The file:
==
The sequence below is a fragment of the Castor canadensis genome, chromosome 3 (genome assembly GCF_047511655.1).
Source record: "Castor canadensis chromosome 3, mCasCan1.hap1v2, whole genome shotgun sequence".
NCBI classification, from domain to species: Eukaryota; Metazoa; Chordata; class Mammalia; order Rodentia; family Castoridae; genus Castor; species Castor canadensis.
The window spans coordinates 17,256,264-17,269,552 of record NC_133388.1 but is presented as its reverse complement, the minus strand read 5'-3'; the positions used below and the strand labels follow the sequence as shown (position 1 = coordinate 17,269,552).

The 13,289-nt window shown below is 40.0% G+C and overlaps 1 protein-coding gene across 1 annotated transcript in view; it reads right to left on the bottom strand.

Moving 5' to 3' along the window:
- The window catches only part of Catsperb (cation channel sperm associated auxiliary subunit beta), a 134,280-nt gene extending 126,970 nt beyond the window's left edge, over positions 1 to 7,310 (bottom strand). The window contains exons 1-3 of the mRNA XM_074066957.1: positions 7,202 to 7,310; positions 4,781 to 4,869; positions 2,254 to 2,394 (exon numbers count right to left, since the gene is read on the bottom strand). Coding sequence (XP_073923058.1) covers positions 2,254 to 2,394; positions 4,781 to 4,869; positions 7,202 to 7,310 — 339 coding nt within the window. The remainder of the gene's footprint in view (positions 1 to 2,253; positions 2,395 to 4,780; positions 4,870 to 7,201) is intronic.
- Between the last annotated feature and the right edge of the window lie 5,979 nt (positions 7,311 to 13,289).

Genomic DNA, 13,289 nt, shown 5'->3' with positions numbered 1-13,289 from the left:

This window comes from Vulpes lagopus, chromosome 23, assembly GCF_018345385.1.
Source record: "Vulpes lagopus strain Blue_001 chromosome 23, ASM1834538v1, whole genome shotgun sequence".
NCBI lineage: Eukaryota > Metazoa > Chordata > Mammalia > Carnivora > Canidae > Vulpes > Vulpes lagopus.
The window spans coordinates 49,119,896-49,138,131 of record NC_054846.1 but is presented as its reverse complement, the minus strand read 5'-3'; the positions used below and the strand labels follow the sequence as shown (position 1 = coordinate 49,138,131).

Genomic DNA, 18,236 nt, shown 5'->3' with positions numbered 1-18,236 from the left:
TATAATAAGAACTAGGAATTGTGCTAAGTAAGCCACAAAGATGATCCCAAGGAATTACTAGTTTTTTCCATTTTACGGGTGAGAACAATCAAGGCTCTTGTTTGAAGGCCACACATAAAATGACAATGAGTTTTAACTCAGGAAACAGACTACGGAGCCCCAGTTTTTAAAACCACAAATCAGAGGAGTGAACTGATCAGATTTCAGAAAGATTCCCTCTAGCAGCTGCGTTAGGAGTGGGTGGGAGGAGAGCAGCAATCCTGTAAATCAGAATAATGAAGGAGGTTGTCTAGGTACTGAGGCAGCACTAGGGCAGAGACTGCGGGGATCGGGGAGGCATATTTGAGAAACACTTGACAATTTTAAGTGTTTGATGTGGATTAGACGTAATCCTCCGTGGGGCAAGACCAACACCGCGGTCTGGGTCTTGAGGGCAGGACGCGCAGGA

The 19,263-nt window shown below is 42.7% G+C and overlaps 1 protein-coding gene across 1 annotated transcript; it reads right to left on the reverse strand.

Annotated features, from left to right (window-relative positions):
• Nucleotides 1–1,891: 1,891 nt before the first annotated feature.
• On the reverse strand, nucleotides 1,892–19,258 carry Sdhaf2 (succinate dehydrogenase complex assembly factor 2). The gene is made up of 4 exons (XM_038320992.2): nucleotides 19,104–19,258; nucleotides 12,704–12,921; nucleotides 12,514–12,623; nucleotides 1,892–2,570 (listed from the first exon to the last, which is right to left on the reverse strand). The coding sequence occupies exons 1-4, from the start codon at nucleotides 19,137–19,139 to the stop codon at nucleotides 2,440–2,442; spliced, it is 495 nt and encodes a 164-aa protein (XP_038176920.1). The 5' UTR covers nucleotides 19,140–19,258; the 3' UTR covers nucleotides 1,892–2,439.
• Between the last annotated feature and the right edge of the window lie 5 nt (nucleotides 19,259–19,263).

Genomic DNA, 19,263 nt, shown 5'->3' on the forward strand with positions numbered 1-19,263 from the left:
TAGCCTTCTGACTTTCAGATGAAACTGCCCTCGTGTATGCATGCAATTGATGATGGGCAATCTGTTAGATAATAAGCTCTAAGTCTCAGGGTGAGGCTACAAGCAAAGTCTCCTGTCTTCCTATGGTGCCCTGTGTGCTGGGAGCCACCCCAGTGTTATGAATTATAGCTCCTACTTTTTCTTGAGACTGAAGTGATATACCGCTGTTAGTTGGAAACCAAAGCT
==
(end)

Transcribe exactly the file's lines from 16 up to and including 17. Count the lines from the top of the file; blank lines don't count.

The 19,263-nt window shown below is 42.7% G+C and overlaps 1 protein-coding gene across 1 annotated transcript; it reads right to left on the reverse strand.

Annotated features, from left to right (window-relative positions):